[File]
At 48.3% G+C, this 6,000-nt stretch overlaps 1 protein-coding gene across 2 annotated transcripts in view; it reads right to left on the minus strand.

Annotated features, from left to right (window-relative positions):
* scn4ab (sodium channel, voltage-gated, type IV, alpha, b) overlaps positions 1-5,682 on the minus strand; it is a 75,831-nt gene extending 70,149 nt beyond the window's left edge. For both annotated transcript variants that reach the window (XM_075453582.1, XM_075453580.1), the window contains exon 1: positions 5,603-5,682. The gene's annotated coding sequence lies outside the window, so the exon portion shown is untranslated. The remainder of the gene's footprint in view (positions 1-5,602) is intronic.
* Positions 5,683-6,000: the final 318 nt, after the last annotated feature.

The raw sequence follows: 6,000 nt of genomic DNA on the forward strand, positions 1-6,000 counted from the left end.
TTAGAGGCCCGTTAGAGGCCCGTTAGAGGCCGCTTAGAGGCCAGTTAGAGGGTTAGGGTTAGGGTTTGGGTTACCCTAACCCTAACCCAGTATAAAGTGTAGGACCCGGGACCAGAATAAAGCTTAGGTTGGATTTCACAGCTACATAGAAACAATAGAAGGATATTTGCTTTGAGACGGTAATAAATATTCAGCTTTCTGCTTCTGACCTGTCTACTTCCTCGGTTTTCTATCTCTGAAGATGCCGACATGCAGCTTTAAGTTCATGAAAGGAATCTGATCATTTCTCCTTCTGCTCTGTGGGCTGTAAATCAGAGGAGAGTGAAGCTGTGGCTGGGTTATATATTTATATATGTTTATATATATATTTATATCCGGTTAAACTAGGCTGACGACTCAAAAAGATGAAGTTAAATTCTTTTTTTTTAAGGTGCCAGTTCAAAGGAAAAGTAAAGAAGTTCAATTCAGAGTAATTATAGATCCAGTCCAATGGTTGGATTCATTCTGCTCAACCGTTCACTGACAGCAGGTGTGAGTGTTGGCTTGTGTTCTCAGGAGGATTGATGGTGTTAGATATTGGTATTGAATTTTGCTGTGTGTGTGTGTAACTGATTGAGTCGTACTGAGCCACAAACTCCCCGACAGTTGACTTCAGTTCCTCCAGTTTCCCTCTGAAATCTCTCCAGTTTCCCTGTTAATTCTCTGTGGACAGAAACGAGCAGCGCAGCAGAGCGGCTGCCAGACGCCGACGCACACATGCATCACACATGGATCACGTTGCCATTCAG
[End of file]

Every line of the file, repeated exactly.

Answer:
At 48.3% G+C, this 6,000-nt stretch overlaps 1 protein-coding gene across 2 annotated transcripts in view; it reads right to left on the minus strand.

Annotated features, from left to right (window-relative positions):
* scn4ab (sodium channel, voltage-gated, type IV, alpha, b) overlaps positions 1-5,682 on the minus strand; it is a 75,831-nt gene extending 70,149 nt beyond the window's left edge. For both annotated transcript variants that reach the window (XM_075453582.1, XM_075453580.1), the window contains exon 1: positions 5,603-5,682. The gene's annotated coding sequence lies outside the window, so the exon portion shown is untranslated. The remainder of the gene's footprint in view (positions 1-5,602) is intronic.
* Positions 5,683-6,000: the final 318 nt, after the last annotated feature.

The raw sequence follows: 6,000 nt of genomic DNA on the forward strand, positions 1-6,000 counted from the left end.
TTAGAGGCCCGTTAGAGGCCCGTTAGAGGCCGCTTAGAGGCCAGTTAGAGGGTTAGGGTTAGGGTTTGGGTTACCCTAACCCTAACCCAGTATAAAGTGTAGGACCCGGGACCAGAATAAAGCTTAGGTTGGATTTCACAGCTACATAGAAACAATAGAAGGATATTTGCTTTGAGACGGTAATAAATATTCAGCTTTCTGCTTCTGACCTGTCTACTTCCTCGGTTTTCTATCTCTGAAGATGCCGACATGCAGCTTTAAGTTCATGAAAGGAATCTGATCATTTCTCCTTCTGCTCTGTGGGCTGTAAATCAGAGGAGAGTGAAGCTGTGGCTGGGTTATATATTTATATATGTTTATATATATATTTATATCCGGTTAAACTAGGCTGACGACTCAAAAAGATGAAGTTAAATTCTTTTTTTTTAAGGTGCCAGTTCAAAGGAAAAGTAAAGAAGTTCAATTCAGAGTAATTATAGATCCAGTCCAATGGTTGGATTCATTCTGCTCAACCGTTCACTGACAGCAGGTGTGAGTGTTGGCTTGTGTTCTCAGGAGGATTGATGGTGTTAGATATTGGTATTGAATTTTGCTGTGTGTGTGTGTAACTGATTGAGTCGTACTGAGCCACAAACTCCCCGACAGTTGACTTCAGTTCCTCCAGTTTCCCTCTGAAATCTCTCCAGTTTCCCTGTTAATTCTCTGTGGACAGAAACGAGCAGCGCAGCAGAGCGGCTGCCAGACGCCGACGCACACATGCATCACACATGGATCACGTTGCCATTCAG